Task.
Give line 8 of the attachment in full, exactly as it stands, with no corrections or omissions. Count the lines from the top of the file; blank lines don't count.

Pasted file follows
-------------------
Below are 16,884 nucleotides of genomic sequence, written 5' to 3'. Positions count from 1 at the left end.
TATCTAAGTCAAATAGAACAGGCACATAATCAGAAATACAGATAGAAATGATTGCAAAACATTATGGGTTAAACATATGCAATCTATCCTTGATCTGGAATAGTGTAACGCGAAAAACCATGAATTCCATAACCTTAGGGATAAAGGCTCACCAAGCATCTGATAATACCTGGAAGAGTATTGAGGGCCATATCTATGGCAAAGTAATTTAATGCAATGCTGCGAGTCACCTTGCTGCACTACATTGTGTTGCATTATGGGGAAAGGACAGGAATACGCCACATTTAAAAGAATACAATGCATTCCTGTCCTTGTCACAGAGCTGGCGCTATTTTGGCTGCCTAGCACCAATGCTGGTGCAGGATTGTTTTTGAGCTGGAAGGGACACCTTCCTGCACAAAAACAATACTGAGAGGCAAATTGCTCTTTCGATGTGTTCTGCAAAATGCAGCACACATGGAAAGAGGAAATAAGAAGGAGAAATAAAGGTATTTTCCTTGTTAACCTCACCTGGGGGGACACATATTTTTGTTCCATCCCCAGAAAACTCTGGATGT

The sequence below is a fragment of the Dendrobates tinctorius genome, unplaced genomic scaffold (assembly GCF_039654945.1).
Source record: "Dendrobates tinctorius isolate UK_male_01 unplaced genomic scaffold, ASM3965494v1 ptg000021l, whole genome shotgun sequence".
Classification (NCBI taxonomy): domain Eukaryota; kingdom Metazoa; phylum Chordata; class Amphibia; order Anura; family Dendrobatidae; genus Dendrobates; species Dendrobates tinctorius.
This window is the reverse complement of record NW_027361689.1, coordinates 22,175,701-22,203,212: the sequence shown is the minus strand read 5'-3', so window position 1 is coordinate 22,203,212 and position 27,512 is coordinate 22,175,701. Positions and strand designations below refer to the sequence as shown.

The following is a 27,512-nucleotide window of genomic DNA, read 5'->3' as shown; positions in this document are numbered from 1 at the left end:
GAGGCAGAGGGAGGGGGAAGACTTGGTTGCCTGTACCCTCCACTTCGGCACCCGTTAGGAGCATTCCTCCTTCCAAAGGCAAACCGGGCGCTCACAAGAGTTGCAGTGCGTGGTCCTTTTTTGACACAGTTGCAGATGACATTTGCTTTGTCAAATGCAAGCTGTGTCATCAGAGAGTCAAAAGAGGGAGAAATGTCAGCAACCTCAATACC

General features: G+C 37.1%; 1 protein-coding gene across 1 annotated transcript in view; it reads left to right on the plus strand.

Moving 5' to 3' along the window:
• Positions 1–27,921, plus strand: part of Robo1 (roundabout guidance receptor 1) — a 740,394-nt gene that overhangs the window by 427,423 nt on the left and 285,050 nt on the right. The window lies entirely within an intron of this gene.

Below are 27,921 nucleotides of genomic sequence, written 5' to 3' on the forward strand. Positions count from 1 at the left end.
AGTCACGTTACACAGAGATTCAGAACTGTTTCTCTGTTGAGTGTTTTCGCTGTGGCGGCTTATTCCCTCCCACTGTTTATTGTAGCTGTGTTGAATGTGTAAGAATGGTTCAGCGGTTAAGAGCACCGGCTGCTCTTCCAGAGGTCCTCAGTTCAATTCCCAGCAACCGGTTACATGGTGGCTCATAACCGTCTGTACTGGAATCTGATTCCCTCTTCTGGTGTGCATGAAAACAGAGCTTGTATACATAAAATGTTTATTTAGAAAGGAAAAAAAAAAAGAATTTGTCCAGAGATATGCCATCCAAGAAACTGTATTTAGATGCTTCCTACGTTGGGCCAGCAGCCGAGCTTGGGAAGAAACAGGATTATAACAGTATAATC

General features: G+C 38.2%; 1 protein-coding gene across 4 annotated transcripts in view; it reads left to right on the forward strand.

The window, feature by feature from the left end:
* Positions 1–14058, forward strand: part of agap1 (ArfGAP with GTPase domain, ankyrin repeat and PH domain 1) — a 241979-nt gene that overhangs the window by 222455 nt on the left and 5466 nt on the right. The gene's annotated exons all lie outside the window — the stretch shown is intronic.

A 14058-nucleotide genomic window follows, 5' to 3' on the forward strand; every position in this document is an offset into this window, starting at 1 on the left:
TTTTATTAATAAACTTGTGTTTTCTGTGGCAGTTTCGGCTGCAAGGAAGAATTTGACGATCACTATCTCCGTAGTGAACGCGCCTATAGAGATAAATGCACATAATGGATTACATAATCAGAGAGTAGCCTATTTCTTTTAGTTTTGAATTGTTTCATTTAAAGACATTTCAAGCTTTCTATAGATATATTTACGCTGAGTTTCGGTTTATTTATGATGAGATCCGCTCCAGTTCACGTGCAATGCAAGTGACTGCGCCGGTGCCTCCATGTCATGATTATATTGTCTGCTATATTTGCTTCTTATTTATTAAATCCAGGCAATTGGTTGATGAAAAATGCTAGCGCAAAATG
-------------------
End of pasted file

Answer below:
GAGGCAGAGGGAGGGGGAAGACTTGGTTGCCTGTACCCTCCACTTCGGCACCCGTTAGGAGCATTCCTCCTTCCAAAGGCAAACCGGGCGCTCACAAGAGTTGCAGTGCGTGGTCCTTTTTTGACACAGTTGCAGATGACATTTGCTTTGTCAAATGCAAGCTGTGTCATCAGAGAGTCAAAAGAGGGAGAAATGTCAGCAACCTCAATACC